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Starting next year, the federal government and the state of Colorado plan to play much smaller roles in managing COVID-19, raising questions about who’s going to keep people from falling through the health care system’s cracks.

For more than two years, vaccines, testing and some COVID-19 treatments were free to everyone, regardless of whether they had insurance. And while there still were big disparities between urban and rural populations and between white Coloradans and people of color, the state put resources it doesn’t have for most diseases into reaching populations that struggle to get care.

Both the state and federal governments have scaled back their part in testing since the end of last winter’s omicron wave, and White House officials have said the current booster campaign will be the last one featuring doses purchased with taxpayer funds and available to everyone for free.

In a “60 Minutes” interview last weekend, President Joe Biden declared the pandemic over — a statement that has no legal force, but may be a sign that he plans to further curtail the federal government’s role. The message is mixed, though, coming less than a month after his administration asked Congress for $22 billion for vaccines, tests and COVID-19 research.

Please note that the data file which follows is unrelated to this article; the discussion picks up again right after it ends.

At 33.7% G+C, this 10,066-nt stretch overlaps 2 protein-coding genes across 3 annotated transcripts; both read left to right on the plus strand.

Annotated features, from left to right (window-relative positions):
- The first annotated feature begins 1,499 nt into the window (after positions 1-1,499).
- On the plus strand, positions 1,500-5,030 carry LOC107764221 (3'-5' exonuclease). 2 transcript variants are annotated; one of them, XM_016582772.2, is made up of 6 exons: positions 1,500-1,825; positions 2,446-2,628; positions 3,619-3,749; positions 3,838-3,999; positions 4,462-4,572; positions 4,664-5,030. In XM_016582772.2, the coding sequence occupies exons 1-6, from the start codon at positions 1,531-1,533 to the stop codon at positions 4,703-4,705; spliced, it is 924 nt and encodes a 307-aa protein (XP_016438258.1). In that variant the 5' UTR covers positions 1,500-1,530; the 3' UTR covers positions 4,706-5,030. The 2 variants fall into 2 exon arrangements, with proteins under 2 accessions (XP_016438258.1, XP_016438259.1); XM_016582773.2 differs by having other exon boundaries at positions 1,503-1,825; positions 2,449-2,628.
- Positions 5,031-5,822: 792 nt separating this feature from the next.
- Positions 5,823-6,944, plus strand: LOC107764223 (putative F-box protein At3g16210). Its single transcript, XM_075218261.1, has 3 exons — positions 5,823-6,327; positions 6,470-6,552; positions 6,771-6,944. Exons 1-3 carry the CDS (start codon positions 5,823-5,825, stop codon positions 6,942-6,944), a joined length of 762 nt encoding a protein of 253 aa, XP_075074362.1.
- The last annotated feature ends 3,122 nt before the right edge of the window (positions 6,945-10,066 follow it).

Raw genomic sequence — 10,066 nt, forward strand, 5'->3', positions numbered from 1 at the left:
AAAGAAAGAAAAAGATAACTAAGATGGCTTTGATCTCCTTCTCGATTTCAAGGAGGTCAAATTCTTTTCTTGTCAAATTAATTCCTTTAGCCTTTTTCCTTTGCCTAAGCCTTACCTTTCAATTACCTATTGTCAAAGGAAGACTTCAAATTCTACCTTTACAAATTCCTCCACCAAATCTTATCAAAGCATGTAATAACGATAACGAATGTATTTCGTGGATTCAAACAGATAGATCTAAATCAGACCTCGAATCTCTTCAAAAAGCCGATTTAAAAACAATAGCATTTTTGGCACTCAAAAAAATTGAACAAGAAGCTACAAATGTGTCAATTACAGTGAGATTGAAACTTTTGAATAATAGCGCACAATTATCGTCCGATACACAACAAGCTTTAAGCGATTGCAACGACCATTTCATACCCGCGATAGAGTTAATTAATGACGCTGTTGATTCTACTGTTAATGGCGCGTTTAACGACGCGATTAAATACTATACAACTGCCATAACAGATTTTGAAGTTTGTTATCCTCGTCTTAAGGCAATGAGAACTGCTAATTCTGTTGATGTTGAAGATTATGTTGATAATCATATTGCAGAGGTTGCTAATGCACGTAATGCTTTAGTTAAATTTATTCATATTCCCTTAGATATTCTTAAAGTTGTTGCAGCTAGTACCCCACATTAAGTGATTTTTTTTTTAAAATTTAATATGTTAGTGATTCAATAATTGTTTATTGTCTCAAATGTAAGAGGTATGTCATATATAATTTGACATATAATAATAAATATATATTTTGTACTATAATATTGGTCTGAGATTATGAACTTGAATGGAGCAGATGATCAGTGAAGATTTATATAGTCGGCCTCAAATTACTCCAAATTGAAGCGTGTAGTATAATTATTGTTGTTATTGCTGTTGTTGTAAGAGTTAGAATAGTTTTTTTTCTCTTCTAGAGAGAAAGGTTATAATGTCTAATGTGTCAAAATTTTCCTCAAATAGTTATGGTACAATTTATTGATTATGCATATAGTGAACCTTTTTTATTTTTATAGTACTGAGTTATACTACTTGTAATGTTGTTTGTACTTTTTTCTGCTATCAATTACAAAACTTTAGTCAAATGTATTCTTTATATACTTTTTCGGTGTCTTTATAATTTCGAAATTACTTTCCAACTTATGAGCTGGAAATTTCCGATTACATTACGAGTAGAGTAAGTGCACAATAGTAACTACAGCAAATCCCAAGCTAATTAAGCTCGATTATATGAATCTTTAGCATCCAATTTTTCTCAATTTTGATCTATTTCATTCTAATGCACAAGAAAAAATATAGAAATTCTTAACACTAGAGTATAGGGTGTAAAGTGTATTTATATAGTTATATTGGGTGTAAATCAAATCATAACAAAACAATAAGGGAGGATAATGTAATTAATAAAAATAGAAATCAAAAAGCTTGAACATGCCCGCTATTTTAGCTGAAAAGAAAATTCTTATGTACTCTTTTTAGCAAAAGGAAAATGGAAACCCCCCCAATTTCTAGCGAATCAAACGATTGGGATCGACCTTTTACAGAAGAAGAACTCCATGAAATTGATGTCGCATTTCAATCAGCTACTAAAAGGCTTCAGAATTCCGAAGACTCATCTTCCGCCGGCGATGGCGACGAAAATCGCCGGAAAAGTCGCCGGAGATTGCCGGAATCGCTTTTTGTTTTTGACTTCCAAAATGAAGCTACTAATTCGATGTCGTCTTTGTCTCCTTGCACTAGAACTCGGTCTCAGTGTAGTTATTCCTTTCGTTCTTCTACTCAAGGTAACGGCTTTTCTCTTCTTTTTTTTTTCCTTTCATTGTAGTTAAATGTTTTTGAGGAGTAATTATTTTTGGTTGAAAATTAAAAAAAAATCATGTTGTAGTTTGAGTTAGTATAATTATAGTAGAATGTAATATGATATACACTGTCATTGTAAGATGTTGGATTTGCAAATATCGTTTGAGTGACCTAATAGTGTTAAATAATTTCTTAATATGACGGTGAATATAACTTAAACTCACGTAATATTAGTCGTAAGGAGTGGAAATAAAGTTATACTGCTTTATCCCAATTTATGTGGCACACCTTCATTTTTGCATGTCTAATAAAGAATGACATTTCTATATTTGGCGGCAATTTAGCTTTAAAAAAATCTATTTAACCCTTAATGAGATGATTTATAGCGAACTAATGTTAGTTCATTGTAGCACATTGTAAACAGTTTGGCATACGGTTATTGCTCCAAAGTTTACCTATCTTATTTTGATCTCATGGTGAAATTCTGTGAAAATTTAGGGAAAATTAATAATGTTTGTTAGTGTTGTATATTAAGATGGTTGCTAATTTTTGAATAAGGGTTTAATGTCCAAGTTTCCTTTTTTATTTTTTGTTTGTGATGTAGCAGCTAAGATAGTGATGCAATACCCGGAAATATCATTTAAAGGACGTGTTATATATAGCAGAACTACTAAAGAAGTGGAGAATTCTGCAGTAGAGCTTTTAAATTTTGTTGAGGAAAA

It would be more accurate to say the societal response to the pandemic is largely over, said Dr. Michelle Barron, senior director of infection control at UCHealth.

While fewer people are getting seriously sick or dying than were last year, COVID-19 hasn’t fallen into a seasonal pattern, and it’s still not clear why some people are hit so much harder than others, she said. Long COVID also remains mysterious, despite efforts to figure out why some people aren’t recovering and what could help them.

— Full story via Meg Wingerter, The Denver Post 

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See more great photos like this on The Denver Post’s Instagram account.

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